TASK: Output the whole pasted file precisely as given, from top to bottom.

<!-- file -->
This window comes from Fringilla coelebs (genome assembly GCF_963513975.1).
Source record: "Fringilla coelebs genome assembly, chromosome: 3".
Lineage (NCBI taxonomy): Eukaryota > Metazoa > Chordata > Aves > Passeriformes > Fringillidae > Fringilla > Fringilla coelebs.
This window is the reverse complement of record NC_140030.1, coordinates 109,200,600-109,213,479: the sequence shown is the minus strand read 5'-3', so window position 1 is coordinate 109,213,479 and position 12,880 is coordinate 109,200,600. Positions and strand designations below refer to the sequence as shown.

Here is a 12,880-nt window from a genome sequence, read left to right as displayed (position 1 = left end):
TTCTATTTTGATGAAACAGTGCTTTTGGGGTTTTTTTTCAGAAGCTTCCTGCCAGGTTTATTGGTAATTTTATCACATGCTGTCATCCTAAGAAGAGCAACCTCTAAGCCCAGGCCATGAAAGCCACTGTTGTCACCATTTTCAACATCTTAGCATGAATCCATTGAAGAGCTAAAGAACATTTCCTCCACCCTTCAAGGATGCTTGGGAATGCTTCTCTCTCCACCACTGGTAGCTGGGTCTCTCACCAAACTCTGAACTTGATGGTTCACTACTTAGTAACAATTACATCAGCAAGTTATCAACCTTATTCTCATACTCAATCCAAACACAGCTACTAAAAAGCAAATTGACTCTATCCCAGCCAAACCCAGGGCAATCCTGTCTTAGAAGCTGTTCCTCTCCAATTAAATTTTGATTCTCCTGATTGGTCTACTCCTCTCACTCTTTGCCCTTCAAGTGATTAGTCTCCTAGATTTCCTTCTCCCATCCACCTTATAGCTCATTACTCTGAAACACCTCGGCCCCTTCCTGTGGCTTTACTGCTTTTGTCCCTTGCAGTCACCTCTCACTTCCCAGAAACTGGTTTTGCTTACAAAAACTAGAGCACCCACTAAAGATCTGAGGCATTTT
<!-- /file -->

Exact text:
This window comes from Fringilla coelebs (genome assembly GCF_963513975.1).
Source record: "Fringilla coelebs genome assembly, chromosome: 3".
Lineage (NCBI taxonomy): Eukaryota > Metazoa > Chordata > Aves > Passeriformes > Fringillidae > Fringilla > Fringilla coelebs.
This window is the reverse complement of record NC_140030.1, coordinates 109,200,600-109,213,479: the sequence shown is the minus strand read 5'-3', so window position 1 is coordinate 109,213,479 and position 12,880 is coordinate 109,200,600. Positions and strand designations below refer to the sequence as shown.

Here is a 12,880-nt window from a genome sequence, read left to right as displayed (position 1 = left end):
TTCTATTTTGATGAAACAGTGCTTTTGGGGTTTTTTTTCAGAAGCTTCCTGCCAGGTTTATTGGTAATTTTATCACATGCTGTCATCCTAAGAAGAGCAACCTCTAAGCCCAGGCCATGAAAGCCACTGTTGTCACCATTTTCAACATCTTAGCATGAATCCATTGAAGAGCTAAAGAACATTTCCTCCACCCTTCAAGGATGCTTGGGAATGCTTCTCTCTCCACCACTGGTAGCTGGGTCTCTCACCAAACTCTGAACTTGATGGTTCACTACTTAGTAACAATTACATCAGCAAGTTATCAACCTTATTCTCATACTCAATCCAAACACAGCTACTAAAAAGCAAATTGACTCTATCCCAGCCAAACCCAGGGCAATCCTGTCTTAGAAGCTGTTCCTCTCCAATTAAATTTTGATTCTCCTGATTGGTCTACTCCTCTCACTCTTTGCCCTTCAAGTGATTAGTCTCCTAGATTTCCTTCTCCCATCCACCTTATAGCTCATTACTCTGAAACACCTCGGCCCCTTCCTGTGGCTTTACTGCTTTTGTCCCTTGCAGTCACCTCTCACTTCCCAGAAACTGGTTTTGCTTACAAAAACTAGAGCACCCACTAAAGATCTGAGGCATTTT